“Nobody really cares about what I have to say, my opinions. If I speak to my friends, that’s one thing. But I don’t go out and try to create things that shouldn’t be really talked about.” World No. 2, Victoria Azarenka, who is close friends with Williams but endures a cool relationship with Sharapova, refused to condemn the American.
“I have read her comments. I think there is always a benefit of a doubt to a person,” said Azarenka.
“Only two people really know what happened. I know what it’s like to be misunderstood sometimes. If I need some explanation from somebody, I’ll go ask them directly.


Saudi Arabian football clubs helped with debts by Crown Prince Mohammed bin Salman

Updated 22 May 2018
0

Saudi Arabian football clubs helped with debts by Crown Prince Mohammed bin Salman

  • Crown Prince Mohammed bin Salman will cover all external debts owed by Saudi Professional League clubs
  • Crown Prince will provide 1,277,000,000 Saudi riyals (around $340 million)

RIYADH: The General Sports Authority and Saudi Arabia Football Federation (SAFF) have announced that Crown Prince Mohammed bin Salman will cover all external debts owed by Saudi Professional League clubs.
According to reports, the Crown Prince will provide 1,277,000,000 Saudi riyals (around $340 million) that will not only clear monies owed but also enable clubs to invest ahead of the 2018-19 season.
The issue of debt had become a major issue in the country’s football scene.
“Some Saudi Arabian clubs are currently experiencing financial problems that require immediate and urgent intervention,” the General Sports Authority, which oversees Saudi Arabian sport, said in a statement released on social media.
The body noted that there are a total of 107 cases under appeal at world governing body FIFA regarding unpaid salaries in Saudi Arabia.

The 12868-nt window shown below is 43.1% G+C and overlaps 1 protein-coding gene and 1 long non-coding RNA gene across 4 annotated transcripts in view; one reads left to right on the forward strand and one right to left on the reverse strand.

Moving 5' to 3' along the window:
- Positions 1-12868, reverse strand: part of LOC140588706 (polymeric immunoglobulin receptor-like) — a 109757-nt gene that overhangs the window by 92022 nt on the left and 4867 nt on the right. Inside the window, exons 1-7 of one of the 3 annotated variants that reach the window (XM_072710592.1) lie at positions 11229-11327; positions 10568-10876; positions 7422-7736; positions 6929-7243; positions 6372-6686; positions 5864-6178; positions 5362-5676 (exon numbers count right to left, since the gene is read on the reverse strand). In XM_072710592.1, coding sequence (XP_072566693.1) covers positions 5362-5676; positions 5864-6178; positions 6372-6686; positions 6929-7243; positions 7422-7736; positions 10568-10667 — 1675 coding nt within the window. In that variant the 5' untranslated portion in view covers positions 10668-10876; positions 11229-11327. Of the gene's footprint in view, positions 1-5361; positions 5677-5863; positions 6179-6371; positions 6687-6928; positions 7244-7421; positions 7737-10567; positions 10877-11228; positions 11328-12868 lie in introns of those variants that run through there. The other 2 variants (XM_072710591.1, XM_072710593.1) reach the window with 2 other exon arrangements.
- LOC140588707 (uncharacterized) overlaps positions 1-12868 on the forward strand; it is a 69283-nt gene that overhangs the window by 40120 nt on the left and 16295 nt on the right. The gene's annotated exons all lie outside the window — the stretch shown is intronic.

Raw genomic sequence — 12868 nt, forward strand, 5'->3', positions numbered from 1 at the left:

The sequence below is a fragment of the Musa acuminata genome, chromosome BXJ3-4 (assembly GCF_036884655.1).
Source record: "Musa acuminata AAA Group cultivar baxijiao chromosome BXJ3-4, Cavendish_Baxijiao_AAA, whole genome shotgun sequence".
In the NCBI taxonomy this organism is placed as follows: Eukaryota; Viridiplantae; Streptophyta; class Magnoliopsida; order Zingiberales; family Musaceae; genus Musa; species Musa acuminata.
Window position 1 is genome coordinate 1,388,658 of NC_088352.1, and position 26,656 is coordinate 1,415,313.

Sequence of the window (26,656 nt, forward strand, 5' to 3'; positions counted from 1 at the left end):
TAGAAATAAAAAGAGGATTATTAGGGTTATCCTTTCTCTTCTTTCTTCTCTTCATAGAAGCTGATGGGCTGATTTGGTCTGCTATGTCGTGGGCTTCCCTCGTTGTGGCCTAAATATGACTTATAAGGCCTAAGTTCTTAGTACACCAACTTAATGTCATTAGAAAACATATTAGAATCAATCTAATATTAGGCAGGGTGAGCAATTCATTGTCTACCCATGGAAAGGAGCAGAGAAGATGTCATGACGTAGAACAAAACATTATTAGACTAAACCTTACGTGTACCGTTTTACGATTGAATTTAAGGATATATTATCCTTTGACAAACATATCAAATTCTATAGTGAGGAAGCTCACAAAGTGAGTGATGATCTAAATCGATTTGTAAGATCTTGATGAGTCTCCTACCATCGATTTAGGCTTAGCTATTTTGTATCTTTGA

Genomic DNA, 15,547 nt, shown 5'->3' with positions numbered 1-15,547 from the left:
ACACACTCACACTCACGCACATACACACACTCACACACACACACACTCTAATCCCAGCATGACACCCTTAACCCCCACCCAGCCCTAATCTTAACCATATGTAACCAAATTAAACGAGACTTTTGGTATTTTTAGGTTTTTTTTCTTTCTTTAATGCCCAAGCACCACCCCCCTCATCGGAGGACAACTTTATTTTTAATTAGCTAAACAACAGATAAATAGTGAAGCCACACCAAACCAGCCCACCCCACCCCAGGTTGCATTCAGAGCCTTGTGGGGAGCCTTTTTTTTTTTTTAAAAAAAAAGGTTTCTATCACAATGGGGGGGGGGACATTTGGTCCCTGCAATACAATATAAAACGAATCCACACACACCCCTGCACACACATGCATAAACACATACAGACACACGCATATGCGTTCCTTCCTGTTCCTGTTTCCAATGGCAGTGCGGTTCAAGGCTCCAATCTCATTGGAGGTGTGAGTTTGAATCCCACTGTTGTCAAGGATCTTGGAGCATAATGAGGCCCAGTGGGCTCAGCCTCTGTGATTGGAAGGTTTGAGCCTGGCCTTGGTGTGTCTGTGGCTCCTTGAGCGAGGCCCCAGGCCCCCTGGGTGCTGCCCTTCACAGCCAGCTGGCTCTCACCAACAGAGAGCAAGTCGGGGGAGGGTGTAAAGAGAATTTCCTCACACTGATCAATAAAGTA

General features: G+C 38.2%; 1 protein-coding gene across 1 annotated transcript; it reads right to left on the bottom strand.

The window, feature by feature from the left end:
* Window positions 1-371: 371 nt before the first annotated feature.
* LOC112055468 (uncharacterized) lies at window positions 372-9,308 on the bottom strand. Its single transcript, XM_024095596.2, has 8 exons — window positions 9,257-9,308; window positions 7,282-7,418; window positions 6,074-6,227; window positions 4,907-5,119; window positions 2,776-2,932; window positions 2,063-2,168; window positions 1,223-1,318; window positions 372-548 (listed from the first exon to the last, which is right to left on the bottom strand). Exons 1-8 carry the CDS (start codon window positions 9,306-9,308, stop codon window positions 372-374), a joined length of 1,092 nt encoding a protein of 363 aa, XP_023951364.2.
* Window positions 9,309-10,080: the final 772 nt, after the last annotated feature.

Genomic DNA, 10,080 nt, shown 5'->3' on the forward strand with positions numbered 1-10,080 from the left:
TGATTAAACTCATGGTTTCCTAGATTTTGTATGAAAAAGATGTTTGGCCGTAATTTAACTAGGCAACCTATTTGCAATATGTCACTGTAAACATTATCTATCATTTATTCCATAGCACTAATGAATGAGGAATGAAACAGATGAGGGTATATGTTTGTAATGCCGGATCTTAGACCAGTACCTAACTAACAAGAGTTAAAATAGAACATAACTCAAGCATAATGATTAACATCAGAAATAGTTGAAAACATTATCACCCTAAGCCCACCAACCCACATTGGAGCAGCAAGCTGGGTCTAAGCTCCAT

“Failure to intervene urgently to rescue clubs may result in damage to the reputation of the Kingdom in general and Saudi Arabian sport in particular,” added the GSA.
“Some Saudi Arabian clubs may face severe disciplinary sanctions because of the failure to meet financial obligations such as the
denial of the registration of players in general or the deduction of points.”
Unpaid salaries were also a factor in Al-Ittihad and Al-Nassr being unable to appear in this year’s AFC Champions League after they were denied AFC club licenses.
Al-Ittihad were the club with the highest debt of 309 million riyals ($82 million) and welcomed the news.
“We are delighted by the generous initiative of His Royal Highness,” Al-Ittihad president Nawaf Al-Muqairn said in an official statement released by the two-time Asian champions.
“This contributes to creating solid ground for all clubs to move toward achieving their goals.”
Legendary Saudi striker Sami Al-Jaber, recently appointed president of champions Al-Hilal, announced his gratitude on social media.
“Great thanks to His Highness the Crown Prince for the great support that the clubs have enjoyed which enables sport in our country to keep pace with the aspirations of our leadership,” Al-Jaber wrote.
The Crown Prince’s move followed the SAFF announcing a new raft of regulations in April that will come into effect next season and are designed to take the league forward. These included restricting club spending on transfers and salaries to 70 percent of revenue. The size of first-team squads has been reduced from 33 to 28, of which five must be homegrown players of 23 or younger.